Cola wars

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  • Cola Cola Wars

    1769 Words  | 8 Pages

    Cola Wars Continue: Coke and Pepsi in 2006 other beverage. Within the CSD category, the cola segment maintained its dominance, alihough its market share dropped from 71% n 1990 to 60% in 2004.5 Non-cola CSDs included lemon/lime, citrus, pepper-type, olange, root beer, and other flavors. CSDs consisted of a flavor base (called "concentrate"), a sweetener, and carbonated water. The production and distribution of CSDs involved four major participants: concentrate producers, bottlers, retail drannels

  • Cola Wars: Case Study: Cola Wars

    995 Words  | 4 Pages

    Cola Wars Case Study Executive Summary: The Cola wars between the two soft drink giants Coca Cola and Pepsi has been perpetual for over a 100 years. The t   Key marketing issue: With The decline of sales in the CSD highly competitive market and the increased popularity of non CSDs, the two CSD giants Coca Cola and Pepsi are facing challenges to adapt to the new market and maintain their profitability and expansion in the US and worldwide. SWOT Analysis: Concentrators (Coca Cola & Pepsi) Bottlers

  • Cola Wars

    9777 Words  | 40 Pages

    9-711-462 REV: MAY 26, 2011 DAVID B. YOFFIE RENEE KIM Cola Wars Conti inue: Coke an Peps in 201 C nd si 10 Fo more than a century, Co and Pepsi vied for “th or oke hroat share” o the world’s beverage m of s market. The most intense battles in the so-called col wars were fought over the $74 billio carbonated soft m b la e on drink (CSD) indus stry in the Un nited States.1 In a “carefu ully waged co ompetitive str ruggle” that l lasted from 1975 through the mid-199

  • Cola Wars Memo

    822 Words  | 4 Pages

    controlled by Coca-Cola Company (Coca-Cola) and PepsiCo (Pepsi), together claiming a combined 72% of the U.S. carbonated soft drink (CSD) market sales volume in 2009. Refer to Exhibit 1 for an illustration of the CSD industry value chain. For more than a century, Coca-Cola and Pepsi have maintained growth and large market shares through mastering five competitive forces, shown in Exhibit 2, that drive profitability and shape the industry structure. Entry Barriers: Both Coca-Cola and Pepsi have strong

  • Cola Wars: Coca Cola vs Pepsi

    867 Words  | 4 Pages

    Assignment 3 Tuesday, February 19, 2013 12:08 AM   Cola Wars   1. Why is the soft drink Industry so profitable? * Using Porter's Five Forces reveals that market forces are favorable for profitability   * Defining the industry: * The industry consists of two major dependents, that is, the "Concentrate Producers" and the Bottling Companies. * High barriers to Entry. * Profits shared between "CP" and Bottling Companies/   * Rivalry: * Concentrated

  • Coca-Cola Wars

    1150 Words  | 5 Pages

    organizations profitability as compared to its competitors in the same industry by looking at 5 forces of stress. Coca-Cola deals with a lot of pressure in the concentrate business, most specifically with Pepsi. I will analyze the 5 forces model to determine Coca-Colas overall profitability. The 5 forces model begins by looking at rivalry between established competitors. Coca-Cola has a direct rivalry with Pepsi in the fact that they make and distribute an almost identical product used for the same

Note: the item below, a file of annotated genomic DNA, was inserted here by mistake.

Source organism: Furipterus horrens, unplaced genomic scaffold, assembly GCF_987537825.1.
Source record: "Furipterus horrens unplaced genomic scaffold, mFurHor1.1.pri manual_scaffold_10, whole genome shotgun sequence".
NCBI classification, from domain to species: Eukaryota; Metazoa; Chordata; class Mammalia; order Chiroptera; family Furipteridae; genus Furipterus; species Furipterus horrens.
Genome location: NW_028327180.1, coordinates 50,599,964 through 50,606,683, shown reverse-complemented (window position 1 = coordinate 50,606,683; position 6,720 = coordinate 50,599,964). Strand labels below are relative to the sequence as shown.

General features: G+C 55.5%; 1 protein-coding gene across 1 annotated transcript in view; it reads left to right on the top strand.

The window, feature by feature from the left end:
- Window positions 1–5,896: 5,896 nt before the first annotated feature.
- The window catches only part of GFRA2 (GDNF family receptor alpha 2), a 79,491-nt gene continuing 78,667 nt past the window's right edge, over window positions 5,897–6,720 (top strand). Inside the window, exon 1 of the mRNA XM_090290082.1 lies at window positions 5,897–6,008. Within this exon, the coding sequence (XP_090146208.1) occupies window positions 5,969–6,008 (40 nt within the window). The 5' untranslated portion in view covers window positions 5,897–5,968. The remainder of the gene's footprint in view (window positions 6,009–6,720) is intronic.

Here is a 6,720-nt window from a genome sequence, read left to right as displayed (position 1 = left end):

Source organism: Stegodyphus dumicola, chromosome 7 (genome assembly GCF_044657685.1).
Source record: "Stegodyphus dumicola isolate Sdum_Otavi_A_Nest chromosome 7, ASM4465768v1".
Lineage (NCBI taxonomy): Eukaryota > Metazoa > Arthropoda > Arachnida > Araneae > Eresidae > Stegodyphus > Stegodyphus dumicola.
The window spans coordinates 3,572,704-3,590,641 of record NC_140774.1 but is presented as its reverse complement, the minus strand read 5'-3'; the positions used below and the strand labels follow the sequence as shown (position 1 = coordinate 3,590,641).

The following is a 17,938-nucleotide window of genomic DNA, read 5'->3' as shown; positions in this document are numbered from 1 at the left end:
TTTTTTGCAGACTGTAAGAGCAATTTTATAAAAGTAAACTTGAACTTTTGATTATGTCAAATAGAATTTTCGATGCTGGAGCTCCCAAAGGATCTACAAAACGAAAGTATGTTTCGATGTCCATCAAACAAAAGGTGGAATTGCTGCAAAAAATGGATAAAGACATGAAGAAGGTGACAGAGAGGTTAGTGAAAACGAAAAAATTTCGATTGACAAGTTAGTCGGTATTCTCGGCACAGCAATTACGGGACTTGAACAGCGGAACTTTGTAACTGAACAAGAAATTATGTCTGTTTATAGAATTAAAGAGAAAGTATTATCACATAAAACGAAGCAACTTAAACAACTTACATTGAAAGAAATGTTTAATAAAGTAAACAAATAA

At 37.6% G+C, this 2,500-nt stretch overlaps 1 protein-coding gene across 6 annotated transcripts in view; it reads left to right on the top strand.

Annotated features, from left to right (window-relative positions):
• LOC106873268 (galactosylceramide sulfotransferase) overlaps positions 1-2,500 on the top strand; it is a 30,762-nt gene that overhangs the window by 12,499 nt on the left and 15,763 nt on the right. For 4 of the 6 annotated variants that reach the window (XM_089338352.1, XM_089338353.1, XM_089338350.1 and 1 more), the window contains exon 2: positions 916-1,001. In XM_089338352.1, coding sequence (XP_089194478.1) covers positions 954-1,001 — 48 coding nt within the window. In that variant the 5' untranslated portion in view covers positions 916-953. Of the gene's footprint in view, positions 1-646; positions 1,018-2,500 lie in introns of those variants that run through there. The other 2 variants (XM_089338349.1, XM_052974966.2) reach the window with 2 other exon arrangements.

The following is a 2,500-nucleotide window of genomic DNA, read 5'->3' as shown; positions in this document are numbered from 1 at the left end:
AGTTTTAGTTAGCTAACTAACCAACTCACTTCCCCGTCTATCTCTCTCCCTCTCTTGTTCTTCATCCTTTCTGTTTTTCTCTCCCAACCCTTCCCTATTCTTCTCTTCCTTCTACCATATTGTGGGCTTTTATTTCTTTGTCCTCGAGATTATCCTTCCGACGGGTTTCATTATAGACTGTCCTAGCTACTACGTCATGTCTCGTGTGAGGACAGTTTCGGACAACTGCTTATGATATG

• Cola Wars Case

    1919 Words  | 8 Pages

    "Cola Wars Continue: Coke and Pepsi in 2010" Read and Apply: Michael E. Porter (2008), “The Five Competitive Forces that Shape Strategy”, Harvard Business Review, (January 2008), pp. 2-17 Assignment Questions (AQ) (a) Why has the soft drink industry been so profitable for concentrate producers? Compare the economics of the concentrate business to the bottling business: why is the profitability so different? [50% points] The soft drink industry has been extremely profitable for Concentrate

  • Compare And Contrast Cola Wars

    584 Words  | 3 Pages

    Coca-Cola vs. Pepsi Cola: The Cola Wars Jennifer Guzick Indiana Wesleyan University “When it comes to the king of pop, only Michael Jackson tops Coca-Cola. The soda giant is one of the most recognizable companies in the world, with annual sales north of $45 billion” (Tamara Walsh, TMFSocialME). For years, there has been a “cola war” between Coca-Cola and Pepsi Cola. This has urged cola drinkers to test these two products and compare them in many different areas. Coca-Cola and Pepsi Cola

  • Cola Wars Continue: Coke vs. Pepsi in the 1990s (Cola Wars)

    1918 Words  | 8 Pages

    Question 1 The concentration producing industry has one buyer and through its value chain. Instead, costs for advertising, promotion, market research, and bottler relations were significant. On the other hand, bottling industry is the mid-way player in the soft drink industry. There are two suppliers and one buyer involved in its value chain (Exhibit 1). Whether two industries are profitable depends on soft drink consumption, which had increased for more than 20 years and plateaued in the 1990s

  • Cola Wars Bottling vs Concentrate

    983 Words  | 4 Pages

    Cola Wars Compare the economics of the concentrate business to that of the bottling business: Why is the profitability so different? The returns received by concentrate producers differ from those received by bottlers for several reasons … Concentrate producers: Capital investment. Concentrate production business is less capital intensive than bottling. It requires less funds to be invested in machinery, labor and modernization. "A typical concentrate manufacturing plant cost about $25 million

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